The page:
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VIETNAM - Economic stabilisation rests on SBV strategies DinarDailyUpdates?bg=330099&fg=FFFFFF&anim=1

VIETNAM - Economic stabilisation rests on SBV strategies

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VIETNAM - Economic stabilisation rests on SBV strategies Empty VIETNAM - Economic stabilisation rests on SBV strategies

Post by lexie Sat Nov 19, 2011 10:23 am

November 19, 2011

Economic stabilisation rests on SBV strategies

In a move to cut public spending and maintain economic stability, the State Bank of Viet Nam has been advised to contain inflation for at least six months and adopt aggressive macro-economic policies.

The strategy emerged at an international seminar titled Monetary policy co-ordination with other macro-economic policies in a challenging global economic environment hosted by the bank, the Asian Development Bank (ADB) and the Banking Academy in Ha Noi yesterday.

ADB director for Viet Nam Tomoyuki Kimura said despite the Government's firm commitment to stabilising the foreign-exchange market and replenishing foreign reserves, year-on-year inflation remained high at 21.6 per cent as of October.

"Closer co-ordination between the monetary policies of banks and other macro-economic policies is also critical to ensuring stability," said Kimura. "Restoring macro-economic stability is the immediate priority, but addressing the root causes of high inflation requires greater structural reforms."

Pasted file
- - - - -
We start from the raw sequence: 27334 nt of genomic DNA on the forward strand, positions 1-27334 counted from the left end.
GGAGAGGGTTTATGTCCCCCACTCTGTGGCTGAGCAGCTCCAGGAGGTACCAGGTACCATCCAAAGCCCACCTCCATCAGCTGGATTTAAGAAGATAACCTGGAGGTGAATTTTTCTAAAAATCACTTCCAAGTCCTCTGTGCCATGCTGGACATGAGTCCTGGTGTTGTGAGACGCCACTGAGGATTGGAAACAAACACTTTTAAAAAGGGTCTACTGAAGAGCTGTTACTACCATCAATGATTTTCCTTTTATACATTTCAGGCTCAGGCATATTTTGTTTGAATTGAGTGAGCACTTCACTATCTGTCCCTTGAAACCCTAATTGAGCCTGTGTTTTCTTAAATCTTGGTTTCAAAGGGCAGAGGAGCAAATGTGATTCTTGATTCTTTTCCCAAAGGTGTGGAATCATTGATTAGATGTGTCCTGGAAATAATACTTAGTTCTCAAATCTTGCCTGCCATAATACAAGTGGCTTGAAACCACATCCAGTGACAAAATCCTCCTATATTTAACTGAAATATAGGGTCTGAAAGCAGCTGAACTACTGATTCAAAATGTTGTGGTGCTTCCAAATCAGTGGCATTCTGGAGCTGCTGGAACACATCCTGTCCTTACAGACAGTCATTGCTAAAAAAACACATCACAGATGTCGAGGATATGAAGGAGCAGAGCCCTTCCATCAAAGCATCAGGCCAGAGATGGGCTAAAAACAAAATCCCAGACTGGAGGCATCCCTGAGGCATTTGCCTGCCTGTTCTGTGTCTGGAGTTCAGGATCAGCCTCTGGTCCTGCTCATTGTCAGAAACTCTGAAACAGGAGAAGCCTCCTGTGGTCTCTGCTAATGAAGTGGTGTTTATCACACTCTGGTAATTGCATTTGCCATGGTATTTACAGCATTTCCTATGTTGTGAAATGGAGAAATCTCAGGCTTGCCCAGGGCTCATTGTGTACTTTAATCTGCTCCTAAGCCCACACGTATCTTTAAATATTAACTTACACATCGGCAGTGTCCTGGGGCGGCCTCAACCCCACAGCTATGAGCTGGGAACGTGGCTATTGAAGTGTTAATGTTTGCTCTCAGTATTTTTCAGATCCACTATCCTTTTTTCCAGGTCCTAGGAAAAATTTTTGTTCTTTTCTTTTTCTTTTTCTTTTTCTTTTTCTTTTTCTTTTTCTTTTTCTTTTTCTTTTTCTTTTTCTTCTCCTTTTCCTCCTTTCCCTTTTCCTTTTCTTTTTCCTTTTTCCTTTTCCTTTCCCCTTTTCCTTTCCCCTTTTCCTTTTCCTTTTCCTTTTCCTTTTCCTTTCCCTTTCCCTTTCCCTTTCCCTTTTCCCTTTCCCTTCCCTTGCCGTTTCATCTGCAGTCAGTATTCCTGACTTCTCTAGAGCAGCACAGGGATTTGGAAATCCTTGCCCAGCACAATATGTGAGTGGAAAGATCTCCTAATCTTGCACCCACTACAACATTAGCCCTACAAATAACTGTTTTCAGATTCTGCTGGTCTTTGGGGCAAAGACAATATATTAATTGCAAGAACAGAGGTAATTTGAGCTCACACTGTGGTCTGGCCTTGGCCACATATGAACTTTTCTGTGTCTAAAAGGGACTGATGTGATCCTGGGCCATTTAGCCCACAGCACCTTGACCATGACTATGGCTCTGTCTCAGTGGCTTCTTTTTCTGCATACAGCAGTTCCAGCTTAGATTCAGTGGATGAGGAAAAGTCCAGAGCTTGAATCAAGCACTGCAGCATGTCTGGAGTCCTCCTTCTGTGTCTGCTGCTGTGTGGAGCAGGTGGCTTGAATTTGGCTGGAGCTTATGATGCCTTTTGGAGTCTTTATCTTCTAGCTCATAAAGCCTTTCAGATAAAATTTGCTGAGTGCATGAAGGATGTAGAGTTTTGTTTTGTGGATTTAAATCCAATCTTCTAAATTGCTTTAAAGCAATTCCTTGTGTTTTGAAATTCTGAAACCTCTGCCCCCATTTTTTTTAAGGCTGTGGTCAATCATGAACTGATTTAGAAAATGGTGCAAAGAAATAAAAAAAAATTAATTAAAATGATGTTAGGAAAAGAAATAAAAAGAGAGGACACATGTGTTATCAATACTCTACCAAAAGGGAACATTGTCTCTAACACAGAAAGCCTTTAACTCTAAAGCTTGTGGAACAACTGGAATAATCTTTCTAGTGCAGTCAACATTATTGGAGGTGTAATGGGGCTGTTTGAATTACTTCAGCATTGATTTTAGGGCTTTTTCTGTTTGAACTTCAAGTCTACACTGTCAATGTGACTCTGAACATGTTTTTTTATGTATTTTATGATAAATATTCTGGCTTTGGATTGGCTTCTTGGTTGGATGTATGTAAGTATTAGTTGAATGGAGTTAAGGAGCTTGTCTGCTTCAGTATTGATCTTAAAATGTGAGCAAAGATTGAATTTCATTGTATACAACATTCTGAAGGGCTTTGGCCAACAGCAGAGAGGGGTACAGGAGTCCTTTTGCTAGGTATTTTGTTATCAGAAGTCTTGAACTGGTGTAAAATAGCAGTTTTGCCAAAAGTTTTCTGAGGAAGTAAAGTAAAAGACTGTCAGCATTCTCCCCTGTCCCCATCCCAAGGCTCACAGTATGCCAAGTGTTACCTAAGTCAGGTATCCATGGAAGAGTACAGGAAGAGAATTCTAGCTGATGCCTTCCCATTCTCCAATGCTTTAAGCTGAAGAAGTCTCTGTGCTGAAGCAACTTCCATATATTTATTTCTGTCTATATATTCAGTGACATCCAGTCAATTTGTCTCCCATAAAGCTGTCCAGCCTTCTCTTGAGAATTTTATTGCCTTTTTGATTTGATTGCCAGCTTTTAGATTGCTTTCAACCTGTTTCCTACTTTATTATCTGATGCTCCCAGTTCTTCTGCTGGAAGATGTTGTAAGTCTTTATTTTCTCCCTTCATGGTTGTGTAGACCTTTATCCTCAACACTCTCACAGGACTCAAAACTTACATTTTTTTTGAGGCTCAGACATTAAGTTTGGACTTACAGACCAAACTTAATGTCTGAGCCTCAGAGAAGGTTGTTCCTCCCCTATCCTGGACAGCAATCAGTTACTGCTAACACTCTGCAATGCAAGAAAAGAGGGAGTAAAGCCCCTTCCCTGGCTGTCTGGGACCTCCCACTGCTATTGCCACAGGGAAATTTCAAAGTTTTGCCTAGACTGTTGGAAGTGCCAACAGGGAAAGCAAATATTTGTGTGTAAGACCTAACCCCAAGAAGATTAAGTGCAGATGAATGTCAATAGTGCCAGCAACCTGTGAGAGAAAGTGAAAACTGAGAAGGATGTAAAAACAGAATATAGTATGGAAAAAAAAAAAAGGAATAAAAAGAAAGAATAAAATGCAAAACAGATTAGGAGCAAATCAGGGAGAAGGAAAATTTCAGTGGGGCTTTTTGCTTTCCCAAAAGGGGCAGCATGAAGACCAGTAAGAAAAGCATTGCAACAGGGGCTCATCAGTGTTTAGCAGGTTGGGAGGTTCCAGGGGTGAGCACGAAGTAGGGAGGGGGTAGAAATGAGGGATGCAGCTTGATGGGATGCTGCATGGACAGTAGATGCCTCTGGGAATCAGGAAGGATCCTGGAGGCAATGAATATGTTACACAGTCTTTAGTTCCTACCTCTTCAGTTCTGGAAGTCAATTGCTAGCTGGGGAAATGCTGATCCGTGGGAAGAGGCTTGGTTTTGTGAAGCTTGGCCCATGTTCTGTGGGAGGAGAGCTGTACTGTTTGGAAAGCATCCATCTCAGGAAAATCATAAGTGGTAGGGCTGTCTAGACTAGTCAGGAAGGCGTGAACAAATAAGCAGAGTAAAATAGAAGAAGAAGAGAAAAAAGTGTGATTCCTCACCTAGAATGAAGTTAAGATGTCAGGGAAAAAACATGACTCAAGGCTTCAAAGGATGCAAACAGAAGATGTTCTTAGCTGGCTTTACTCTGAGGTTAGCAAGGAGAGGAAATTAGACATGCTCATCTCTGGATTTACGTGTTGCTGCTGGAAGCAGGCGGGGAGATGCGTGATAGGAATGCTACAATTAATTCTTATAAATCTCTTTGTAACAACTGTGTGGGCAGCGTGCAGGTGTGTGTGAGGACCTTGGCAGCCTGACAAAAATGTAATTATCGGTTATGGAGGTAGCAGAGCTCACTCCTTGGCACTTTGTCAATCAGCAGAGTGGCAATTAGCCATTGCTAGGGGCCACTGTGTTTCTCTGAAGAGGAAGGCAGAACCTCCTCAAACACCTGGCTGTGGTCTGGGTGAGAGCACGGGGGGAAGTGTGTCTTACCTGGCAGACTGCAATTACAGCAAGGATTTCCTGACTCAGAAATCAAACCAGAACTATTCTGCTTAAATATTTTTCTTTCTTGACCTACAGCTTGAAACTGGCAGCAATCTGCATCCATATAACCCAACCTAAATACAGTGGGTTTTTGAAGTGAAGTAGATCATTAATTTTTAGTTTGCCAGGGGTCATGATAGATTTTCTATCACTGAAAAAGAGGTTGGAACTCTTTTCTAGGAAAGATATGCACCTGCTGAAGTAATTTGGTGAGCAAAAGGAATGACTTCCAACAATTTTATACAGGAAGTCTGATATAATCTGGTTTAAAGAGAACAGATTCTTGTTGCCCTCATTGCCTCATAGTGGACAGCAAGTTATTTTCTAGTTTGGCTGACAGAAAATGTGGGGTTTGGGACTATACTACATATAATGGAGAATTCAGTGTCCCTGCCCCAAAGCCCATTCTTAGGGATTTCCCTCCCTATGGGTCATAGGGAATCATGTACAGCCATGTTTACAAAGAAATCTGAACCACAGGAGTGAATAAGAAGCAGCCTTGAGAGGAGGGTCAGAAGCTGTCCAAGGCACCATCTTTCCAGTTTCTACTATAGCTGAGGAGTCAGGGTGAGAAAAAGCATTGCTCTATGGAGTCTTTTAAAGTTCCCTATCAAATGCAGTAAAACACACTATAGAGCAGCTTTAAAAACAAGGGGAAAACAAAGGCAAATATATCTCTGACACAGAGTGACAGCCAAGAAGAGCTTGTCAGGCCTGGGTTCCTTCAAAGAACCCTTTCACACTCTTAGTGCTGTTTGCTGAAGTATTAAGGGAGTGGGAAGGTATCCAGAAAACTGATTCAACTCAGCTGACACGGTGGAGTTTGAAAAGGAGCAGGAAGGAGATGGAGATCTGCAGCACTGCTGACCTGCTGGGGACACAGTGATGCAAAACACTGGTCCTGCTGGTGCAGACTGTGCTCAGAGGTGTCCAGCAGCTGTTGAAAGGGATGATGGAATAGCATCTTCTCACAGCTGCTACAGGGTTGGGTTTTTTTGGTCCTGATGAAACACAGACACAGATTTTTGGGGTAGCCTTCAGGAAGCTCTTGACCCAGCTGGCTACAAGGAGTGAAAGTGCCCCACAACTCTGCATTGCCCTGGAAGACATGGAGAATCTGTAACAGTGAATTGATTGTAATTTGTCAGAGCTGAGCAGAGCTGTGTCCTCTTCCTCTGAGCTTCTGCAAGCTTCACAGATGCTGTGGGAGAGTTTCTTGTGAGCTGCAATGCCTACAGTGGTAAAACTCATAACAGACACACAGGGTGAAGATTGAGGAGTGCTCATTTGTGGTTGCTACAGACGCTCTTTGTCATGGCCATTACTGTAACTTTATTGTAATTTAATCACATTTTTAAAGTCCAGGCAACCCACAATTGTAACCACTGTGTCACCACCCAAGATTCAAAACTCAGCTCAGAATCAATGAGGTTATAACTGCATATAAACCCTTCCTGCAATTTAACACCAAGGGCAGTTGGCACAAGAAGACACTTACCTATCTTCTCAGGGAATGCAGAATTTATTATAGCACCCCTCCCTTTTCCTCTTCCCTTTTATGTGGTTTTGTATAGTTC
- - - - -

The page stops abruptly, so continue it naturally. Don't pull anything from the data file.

To Ngoc Hung, director of the Banking Academy, said that there had to be co-ordination between the banking world's monetary policies and the Government's fiscal policies relating to income from taxes and bonds.

This meant monetary policies should maintain inflation targets and contribute to economic growth, while fiscal policies should maintain budget balance at a reasonable level and ensure sustainable growth.

However, experts at the seminar said co-ordination had not been smooth in recent years.

In 2011, the State budget deficit is projected to reduce to 4.9 per cent of GDP against the planned figure of 5.3 per cent. Meanwhile, the money supply is eyed to increase by 12.5 per cent, credit growth by 12 per cent in 2011 against the planned figures of 20 per cent and 16 per cent, respectively.

In the first half of 2008, when monetary policy tightened to contain inflation, both the money supply and total balance growth fell, yet Government expenditure exceeded estimates by 19 per cent, up 22 per cent against 2007 and accounting for 3.075 per cent of GDP.

"The degree of tightening fiscal policy was much less than for monetary policy," said Hung.

Hung suggested that strong commitments were required from the State Bank to curb inflation and maintain levels for at least six months.

Other experts said policy makers should stop making sudden changes to both monetary and fiscal policies, take into account catch-up effects to identify the appropriate time, dose and degree of changes, and avoid making excessive impacts to achieve short-term objectives. They said this could create future adverse effects.

Iskandar Simorangkir, head of the Economic Research Bureau at Bank Indonesia, suggested that to alleviate the volatility of capital flows, policy makers should apply prudential measures by minimising holding periods and requiring higher levels of foreign exchange reserves.


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